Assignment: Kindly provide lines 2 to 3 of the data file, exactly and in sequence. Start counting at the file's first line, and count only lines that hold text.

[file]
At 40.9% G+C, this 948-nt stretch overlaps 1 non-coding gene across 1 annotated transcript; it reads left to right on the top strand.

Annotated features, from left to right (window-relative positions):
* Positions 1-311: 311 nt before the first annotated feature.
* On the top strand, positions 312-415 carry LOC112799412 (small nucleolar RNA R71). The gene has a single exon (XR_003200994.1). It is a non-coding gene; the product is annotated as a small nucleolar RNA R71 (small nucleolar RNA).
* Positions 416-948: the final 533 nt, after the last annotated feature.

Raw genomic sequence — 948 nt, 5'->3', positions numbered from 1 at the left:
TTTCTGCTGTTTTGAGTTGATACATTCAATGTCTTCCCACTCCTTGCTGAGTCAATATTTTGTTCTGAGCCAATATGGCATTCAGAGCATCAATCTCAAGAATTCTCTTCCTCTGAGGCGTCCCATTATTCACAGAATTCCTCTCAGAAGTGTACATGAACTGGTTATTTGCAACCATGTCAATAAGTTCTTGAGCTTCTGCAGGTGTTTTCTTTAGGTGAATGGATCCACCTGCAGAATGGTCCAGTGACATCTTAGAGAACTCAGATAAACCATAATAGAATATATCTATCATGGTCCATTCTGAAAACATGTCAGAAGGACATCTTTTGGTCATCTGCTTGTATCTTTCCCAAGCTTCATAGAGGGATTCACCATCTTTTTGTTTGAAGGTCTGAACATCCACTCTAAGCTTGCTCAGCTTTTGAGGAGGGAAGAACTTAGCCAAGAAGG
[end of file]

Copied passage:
Annotated features, from left to right (window-relative positions):
* Positions 1-311: 311 nt before the first annotated feature.